Chimpanzees and Chimpanzee Research in Uganda
There may be 150,000 chimpanzees remaining in Africa, and of those, it is estimated that 4,000-5,700 survive in Uganda (Plumptre et al. 2003). Chimpanzees are classified as an endangered species by the IUCN. They are threatened by habitat loss everywhere they survive, and they are at risk from hunting in much of their range.
There are 22 chimpanzee populations in Uganda (Edroma et al. 1997), mostly clustered along the western border of the country. The site of Otzi is the easternmost extent of the species. Of the approximatley 5,000 chimpanzees in Uganda, perhaps 3% of that number, or 150 individuals, are to be found in the Semliki Mugiri community. The Nyabaroga and Muzizi communities contribute perhaps a hundred further individuals.
Chimpanzees of Uganda are fortunate in a number of ways, making their prospect for persisting a good one, compared to other populations across Africa. First, Ugandans tend to respect conservation area boundaries; for example, the Itwara Forest Reserve sits at the top of the escarpment, just 100s of meters from Toro-Semliki. It was neither guarded nor patroled during the chaotic Amin years, yet satellite images prove it is largely intact. Plumptre and colleagues (2003) maintain that Itwara is typical; protected areas in Uganda lose only a ‘tiny fraction’ of their forest to encroachment. Second, Ugandans have no tradition of eating chimpanzees as meat. This is not true elsewhere in Africa; many cultures view monkeys and apes as just another of many forest animals, and some people view ape meat as a delicacy; e.g., Nigerian and Congolese restaurants in Belgium (chimp on menu) serve chimpanzee meat. Not Ugandans; they consider chimpanzees too human-like to eat. Third, the stability of the government in the last 20 years has meant that scientists who work in the country have been able to sustain their research programs largely uninterrupted. This is good for conservation; where research sites are founded, the chimpanzees thrive.
Vernon and Frances Reynolds initiated the first scientific study of chimpanzees in 1962 (Reynolds and Reynolds 1965) only two years after Jane Goodall began her research at Gombe. Despite this, Ugandan chimpanzee research had a slow start. Jane Goodall's spectacular success at Gombe, the popularity of the National Geographic films documenting her work, and Goodall's collaborative nature resulted in an explosion of science comign out of Gombe. The second most influential flurry of publications came out Tanzania's other site, Mahale, where Toshisada Nishida had established a site in 1965. Consequently, for many years Gombe was virtually synonymous with chimpanzee research in Africa.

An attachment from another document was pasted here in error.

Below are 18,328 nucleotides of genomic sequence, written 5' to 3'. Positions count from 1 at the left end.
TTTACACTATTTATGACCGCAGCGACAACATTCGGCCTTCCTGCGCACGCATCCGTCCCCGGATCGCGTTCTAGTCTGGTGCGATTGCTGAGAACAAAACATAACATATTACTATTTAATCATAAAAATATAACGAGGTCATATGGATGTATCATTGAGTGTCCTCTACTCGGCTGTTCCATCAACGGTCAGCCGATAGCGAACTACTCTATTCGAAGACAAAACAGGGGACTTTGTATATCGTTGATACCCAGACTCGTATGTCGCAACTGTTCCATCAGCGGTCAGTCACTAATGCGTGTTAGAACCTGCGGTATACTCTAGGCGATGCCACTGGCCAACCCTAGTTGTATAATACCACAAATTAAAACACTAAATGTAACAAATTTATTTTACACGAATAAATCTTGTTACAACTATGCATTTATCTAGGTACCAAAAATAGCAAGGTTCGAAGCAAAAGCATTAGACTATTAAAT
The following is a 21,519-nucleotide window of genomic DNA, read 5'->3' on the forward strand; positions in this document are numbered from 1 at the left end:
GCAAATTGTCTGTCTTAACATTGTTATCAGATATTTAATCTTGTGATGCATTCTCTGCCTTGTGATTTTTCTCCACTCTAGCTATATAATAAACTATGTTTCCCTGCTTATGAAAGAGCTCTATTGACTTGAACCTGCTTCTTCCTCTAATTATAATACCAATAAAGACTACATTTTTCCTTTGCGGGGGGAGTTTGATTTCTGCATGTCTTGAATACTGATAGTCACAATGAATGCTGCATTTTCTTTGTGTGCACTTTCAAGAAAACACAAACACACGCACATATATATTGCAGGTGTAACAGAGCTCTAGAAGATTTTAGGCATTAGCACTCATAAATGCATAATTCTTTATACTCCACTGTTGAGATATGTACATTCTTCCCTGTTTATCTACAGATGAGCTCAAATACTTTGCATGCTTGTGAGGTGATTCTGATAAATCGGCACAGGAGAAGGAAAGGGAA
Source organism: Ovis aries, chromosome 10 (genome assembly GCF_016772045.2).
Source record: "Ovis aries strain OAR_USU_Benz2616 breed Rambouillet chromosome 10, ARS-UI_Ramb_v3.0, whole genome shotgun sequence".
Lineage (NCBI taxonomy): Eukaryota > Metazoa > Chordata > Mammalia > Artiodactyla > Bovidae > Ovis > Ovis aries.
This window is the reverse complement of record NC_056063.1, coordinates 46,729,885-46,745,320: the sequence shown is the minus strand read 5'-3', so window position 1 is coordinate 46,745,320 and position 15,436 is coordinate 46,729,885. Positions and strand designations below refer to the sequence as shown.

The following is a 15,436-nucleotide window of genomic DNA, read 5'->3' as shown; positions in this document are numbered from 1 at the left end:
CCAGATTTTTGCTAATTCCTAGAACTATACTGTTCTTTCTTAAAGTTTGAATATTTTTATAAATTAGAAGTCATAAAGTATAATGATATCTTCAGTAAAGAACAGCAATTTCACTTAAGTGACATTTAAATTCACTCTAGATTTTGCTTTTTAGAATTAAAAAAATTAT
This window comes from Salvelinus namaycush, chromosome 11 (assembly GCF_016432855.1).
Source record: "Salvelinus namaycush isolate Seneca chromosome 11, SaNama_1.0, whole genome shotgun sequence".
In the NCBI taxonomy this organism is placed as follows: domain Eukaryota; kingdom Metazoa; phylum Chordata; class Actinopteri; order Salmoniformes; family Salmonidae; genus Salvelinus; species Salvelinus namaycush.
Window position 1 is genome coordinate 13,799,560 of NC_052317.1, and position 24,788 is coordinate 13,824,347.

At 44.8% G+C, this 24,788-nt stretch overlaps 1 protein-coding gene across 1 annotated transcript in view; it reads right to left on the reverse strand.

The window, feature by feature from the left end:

In the late eighties and nineties, however, the advantages Uganda offered for research and the greater population numbers in Uganda led to an florescence of research there, and half a dozen research sites were established. The second Ugandan research site to be established was at the Kibale National Park, and it has become a beehive of activity beginning with early work by Ghiglieri in the 70s (Ghiglieri 1984) at Ngogo. In the early 80s Gilbert Isabirye-Basuta began studying a second community at Kibale, the Kanyawara community. He was soon joined by Richard Wrangham, who has directed a team there since (Wrangham et al., 1986). In the nineties Lwanga, Mitani and Watts revived work on the Ngogo community (Watts 1998, Mitani and Watts 1999, Lwanga 1996) and it now rivals Gombe, Mahale, Kanyawara and Tai (in west Africa) in research productivity.
I find only 16 articles published on Uganda chimpanzees 1985 or earlier—25 years after Goodall started at Gombe—but an astounding 423 since (a complete list of Uganda chimpanzees publications can be found here). There are seven active chimpanzee conservation or research initiatives in Uganda, and that doesn’t include the now-inactive site of Ishasha (Sept 1992, Shoeninger et al. 1999):
- Budongo (Reynolds and Reynolds 1965, Plumptre and Reynolds 1992)
- Bwindi/Impenetrable Forest (Stanford and Nkurunungi 2003)
- Kalinzu (Hashimoto 1995, Furuichi et al. 2001)
- Kibale-Kanyawara (Isabiry-Basuta 1988, Wrangham et al. 1992)
- Kibale-Ngogo (Watts 1998, Mitani and Watts 1999, Lwanga 1996)
- Kyambura (Poppenwimer 2000)
- Semliki (Hunt and McGrew 2002)
Edroma, E. L., N. Rosen and P.S. Miller (1997)Conserving the Chimpanzees of Uganda: Population and Habitat Viability Assessment for Pan troglodytes schweinfurthii. IUCN/SSC Conservation Breeding Specialist Group: Apple Valley, MN.